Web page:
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City of Passaic v. Passaic Pioneer Properties Co.

Decided: April 25, 1960.

CITY OF PASSAIC, A MUNICIPAL CORPORATION, PETITIONER-APPELLANT,
v.
PASSAIC PIONEER PROPERTIES CO., RESPONDENT, AND DIVISION OF TAX APPEALS, DEPARTMENT OF THE TREASURY, RESPONDENT. CITY OF PASSAIC, A MUNICIPAL CORPORATION, PETITIONER-APPELLANT, V. GERA MILLS, GERA CORPORATION AND PASSAIC INDUSTRIAL CENTER, INC., RESPONDENTS-RESPONDENTS, AND DIVISION OF TAX APPEALS, DEPARTMENT OF THE TREASURY, RESPONDENT



Memorandum on motion.

Goldmann, Freund and Haneman. Goldmann, S.j.a.d.

Goldmann

The Attorney General moves for the issuance of a writ of execution against the City of Passaic for the collection of costs in the above appeals. The city resists the motion on two grounds: (1) because the Attorney General's participation in the appeals was based on the general public interest, and it is the policy of our law not to impose the costs of such participation upon any individual litigant, but rather on the public at large by legislative appropriation; and (2) N.J.S.A. 52:17 A -12 et seq. precludes the right of the Attorney General to receive any form of compensation, except such as provided by legislative appropriation.

In Passaic v. Passaic Pioneer Properties Co. the city appealed from judgments of the Division of Tax Appeals dismissing its appeals from judgments of the Passaic County Board of Taxation reducing the 1954 and 1957 assessments on respondent taxpayer's real property, and affirming those judgments. We affirmed. 55 N.J. Super. 94 (1959).

In Passaic v. Gera Mills the city appealed from Division judgments determining the assessment on the real property of Gera Mills and its successor owners for the years 1954, 1956 and 1957. Here, again, we affirmed. 55 N.J. Super. 73 (1959). Certification was denied in both cases. 30 N.J. 153 (1959).

Our mandates of affirmance issued in due course and awarded costs to the Division of Tax Appeals and against the City of Passaic. The Superior Court Clerk subsequently taxed costs of $120 in the Passaic Pioneer Properties Co. case, and $102 in the Gera Mills case. Copies of the taxed bills of costs were served upon the city. Thereafter the Attorney General, as attorney for the Division of Tax Appeals, on a number of occasions requested payment of the city. Eventually he was advised that the city intended to oppose the claims for costs.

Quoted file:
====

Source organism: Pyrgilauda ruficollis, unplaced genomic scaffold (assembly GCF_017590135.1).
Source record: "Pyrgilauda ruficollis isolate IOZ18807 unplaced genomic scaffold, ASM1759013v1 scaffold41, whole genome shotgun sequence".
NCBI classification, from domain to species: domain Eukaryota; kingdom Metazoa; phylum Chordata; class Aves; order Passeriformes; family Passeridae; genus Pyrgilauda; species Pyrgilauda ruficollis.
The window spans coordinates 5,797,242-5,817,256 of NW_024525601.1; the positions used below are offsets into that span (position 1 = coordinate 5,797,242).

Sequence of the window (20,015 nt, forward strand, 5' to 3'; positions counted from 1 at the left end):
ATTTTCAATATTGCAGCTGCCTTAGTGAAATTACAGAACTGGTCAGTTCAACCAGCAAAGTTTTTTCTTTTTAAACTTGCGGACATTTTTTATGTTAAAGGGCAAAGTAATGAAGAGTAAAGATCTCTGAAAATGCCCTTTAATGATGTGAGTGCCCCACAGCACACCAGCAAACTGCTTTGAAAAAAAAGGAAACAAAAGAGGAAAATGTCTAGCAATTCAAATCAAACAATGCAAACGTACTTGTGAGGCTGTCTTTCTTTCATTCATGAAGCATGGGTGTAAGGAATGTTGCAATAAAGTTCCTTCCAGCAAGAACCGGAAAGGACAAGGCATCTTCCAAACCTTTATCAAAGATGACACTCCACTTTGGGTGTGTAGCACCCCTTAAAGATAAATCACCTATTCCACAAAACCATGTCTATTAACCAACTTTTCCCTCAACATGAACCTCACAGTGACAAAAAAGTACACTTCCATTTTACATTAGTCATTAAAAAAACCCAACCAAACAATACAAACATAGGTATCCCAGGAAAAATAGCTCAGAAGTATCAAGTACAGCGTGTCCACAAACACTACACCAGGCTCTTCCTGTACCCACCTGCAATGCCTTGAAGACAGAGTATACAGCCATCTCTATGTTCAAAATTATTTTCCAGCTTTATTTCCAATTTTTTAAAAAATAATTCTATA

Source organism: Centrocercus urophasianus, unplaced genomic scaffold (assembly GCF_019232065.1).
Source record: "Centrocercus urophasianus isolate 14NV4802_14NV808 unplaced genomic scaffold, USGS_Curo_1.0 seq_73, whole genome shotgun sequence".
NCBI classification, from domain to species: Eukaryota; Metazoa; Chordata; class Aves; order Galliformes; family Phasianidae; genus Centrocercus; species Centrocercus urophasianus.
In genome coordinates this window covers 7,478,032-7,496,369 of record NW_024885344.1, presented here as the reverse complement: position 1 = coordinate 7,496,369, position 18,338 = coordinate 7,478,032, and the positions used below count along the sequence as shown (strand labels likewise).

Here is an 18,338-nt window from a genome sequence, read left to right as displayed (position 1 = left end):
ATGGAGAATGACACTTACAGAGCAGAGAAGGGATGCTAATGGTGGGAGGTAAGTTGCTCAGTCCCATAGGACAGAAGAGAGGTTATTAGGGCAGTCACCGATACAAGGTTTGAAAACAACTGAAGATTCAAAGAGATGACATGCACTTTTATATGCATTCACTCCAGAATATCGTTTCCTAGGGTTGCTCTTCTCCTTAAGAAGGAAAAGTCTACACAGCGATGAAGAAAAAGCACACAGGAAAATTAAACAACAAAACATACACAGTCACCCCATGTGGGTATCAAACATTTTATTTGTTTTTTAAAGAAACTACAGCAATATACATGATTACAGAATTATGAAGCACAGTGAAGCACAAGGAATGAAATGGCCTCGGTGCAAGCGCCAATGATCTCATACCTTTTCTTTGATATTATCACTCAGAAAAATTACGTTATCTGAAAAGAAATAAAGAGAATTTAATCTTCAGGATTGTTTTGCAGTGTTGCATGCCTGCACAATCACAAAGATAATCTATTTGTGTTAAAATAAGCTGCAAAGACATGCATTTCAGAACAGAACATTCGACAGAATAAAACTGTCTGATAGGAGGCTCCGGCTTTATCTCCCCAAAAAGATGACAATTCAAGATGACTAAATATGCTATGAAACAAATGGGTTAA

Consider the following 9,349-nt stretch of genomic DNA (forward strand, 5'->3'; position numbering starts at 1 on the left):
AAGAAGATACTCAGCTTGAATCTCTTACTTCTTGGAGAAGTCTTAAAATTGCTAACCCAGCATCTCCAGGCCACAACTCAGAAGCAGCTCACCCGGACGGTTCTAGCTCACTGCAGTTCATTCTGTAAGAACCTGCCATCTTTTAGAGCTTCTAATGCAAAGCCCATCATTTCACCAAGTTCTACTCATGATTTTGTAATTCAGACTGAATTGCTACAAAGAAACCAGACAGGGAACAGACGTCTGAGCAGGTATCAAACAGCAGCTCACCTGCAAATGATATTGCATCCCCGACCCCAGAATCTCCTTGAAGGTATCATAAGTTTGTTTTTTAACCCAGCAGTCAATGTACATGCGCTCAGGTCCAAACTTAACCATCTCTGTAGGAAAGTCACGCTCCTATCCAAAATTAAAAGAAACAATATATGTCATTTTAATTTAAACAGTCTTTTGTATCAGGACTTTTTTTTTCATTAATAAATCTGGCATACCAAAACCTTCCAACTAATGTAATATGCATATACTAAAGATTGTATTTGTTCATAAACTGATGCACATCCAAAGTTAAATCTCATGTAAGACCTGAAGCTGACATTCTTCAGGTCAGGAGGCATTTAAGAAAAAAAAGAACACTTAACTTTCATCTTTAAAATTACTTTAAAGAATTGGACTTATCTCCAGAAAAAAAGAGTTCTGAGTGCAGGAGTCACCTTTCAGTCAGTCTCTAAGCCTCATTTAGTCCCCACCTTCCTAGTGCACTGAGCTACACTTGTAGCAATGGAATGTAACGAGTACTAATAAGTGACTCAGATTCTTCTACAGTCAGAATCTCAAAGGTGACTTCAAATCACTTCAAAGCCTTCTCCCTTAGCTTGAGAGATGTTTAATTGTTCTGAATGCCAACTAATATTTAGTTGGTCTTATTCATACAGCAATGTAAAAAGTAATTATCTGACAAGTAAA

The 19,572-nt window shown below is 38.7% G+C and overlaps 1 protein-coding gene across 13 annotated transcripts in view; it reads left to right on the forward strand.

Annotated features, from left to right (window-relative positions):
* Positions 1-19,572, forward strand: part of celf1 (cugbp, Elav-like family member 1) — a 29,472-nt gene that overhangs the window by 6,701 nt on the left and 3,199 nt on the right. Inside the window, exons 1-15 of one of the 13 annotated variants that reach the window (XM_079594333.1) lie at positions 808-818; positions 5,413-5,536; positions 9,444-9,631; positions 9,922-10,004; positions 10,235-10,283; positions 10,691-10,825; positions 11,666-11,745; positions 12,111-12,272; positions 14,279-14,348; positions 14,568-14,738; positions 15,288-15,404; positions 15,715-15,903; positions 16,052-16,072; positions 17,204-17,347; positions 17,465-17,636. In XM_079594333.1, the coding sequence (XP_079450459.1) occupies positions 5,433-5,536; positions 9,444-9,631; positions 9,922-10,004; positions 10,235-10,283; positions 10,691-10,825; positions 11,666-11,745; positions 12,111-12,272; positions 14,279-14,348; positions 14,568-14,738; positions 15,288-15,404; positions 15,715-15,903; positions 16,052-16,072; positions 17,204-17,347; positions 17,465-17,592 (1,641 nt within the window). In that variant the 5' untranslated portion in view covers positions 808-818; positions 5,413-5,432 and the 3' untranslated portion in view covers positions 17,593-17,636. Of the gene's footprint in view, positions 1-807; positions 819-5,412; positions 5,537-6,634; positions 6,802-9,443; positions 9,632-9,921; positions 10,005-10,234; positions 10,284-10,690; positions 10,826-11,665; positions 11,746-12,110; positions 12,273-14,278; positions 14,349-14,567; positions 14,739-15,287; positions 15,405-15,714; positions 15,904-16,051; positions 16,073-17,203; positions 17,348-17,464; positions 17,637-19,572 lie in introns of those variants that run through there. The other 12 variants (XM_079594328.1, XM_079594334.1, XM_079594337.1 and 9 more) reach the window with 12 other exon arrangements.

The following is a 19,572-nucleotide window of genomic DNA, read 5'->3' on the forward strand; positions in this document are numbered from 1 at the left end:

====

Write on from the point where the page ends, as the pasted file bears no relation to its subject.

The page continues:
R.R. 1:9-2, made applicable to this court by R.R. 2:9-2, provides that costs shall be taxed by the clerk "(1) In the manner ordered by the appellate court. (2) In the absence of such order, in favor of the prevailing party * * *." Pursuant to that rule we expressly ordered payment of costs in favor of the State as the prevailing party.

The particular items which may be included in a taxed bill of costs are set out in N.J.S. 22 A:2-2 through 5. There is no dispute as to the propriety or amount of any of the items which make up the present taxed bills of costs.

In support of its contention that costs may not as a matter of law be awarded in favor of the Division of Tax Appeals, since the Attorney General had participated in the appeals because they involved questions of general public interest, the city cites Hasbrouck Heights v. Division of Tax Appeals , 48 N.J. Super. 328 (App. Div. 1958); In re Katz , 40 N.J. Super. 103 (Ch. Div. 1956); and In re Linden , 57 N.J. Super. 233 (Cty. Ct. 1959). None of these cases is in point. Hasbrouck Heights concerned itself with the circumstances under which the Attorney General should participate as an attorney for a state administrative

agency in an appeal from its decision. Cf. N.J.S.A. 52:17 A -4(e). The Katz and Linden cases dealt with the question of the allowance of counsel fees in favor of the Attorney General -- a matter completely different from the allowance of statutory costs consisting primarily of out-of-pocket expenses for printer's fees.

The city cites N.J.S.A. 52:17 A -12 for the proposition that the Attorney General's compensation is limited to legislative appropriations made to the Department of ...


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